1 Spivak, G. C. (1988). Can the Subaltern Speak? In C. Nelson & L. Grossberg (Eds.), Marxism and the Interpretation of Culture (pp. 271–313). Basingstoke: Macmillan Education. https://doi.org/10.4324/9781912281770
2 Mahtani, M. (2014). Toxic geographies: Absences in critical race thought and practice in social and cultural geography. Social & Cultural Geography, 15(4), 359-367.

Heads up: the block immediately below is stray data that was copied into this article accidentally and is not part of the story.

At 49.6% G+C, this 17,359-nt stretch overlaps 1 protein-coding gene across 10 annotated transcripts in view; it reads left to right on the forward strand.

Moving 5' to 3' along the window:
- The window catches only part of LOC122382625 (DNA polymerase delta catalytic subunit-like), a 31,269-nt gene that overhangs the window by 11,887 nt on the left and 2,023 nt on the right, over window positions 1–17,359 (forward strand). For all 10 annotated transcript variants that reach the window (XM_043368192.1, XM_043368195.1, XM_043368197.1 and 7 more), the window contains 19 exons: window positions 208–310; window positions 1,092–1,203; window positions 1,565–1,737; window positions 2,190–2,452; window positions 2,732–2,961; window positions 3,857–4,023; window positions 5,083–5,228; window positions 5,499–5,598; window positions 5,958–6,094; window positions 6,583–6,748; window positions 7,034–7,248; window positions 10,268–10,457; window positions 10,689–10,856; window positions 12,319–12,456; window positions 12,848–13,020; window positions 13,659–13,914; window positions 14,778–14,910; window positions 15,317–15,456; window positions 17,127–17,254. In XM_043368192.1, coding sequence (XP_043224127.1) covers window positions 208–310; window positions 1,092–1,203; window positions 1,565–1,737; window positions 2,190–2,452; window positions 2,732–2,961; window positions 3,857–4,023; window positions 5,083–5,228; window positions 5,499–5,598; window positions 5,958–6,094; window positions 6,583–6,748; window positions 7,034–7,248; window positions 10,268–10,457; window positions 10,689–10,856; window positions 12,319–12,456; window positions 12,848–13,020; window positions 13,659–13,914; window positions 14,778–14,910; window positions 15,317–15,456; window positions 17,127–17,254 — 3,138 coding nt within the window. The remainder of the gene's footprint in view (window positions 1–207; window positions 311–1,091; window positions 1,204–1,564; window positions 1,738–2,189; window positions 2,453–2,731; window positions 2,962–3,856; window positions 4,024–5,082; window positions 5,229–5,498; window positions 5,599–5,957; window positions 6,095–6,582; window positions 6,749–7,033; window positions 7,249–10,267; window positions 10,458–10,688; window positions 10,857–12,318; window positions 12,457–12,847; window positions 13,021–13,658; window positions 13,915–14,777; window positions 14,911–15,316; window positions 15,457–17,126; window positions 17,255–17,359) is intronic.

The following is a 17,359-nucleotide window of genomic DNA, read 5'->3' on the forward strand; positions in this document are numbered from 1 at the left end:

3 Louis, R. P. (2007). Can You Hear us Now? Voices from the Margin: Using Indigenous Methodologies in Geographic Research. Geographical Research, 45(2), 130–139. https://doi.org/10.1111/j.1745-5871.2007.00443.x
4 Nightingale, A. (2021). Chimeric Scholarship: situated knowledges, mixing methods and the challenges of interdisciplinary research [Conference presentation]. 58th Annual Department of Geography Conference, Calgary, AB.
Diego Delso, Wikimedia Commons (2013)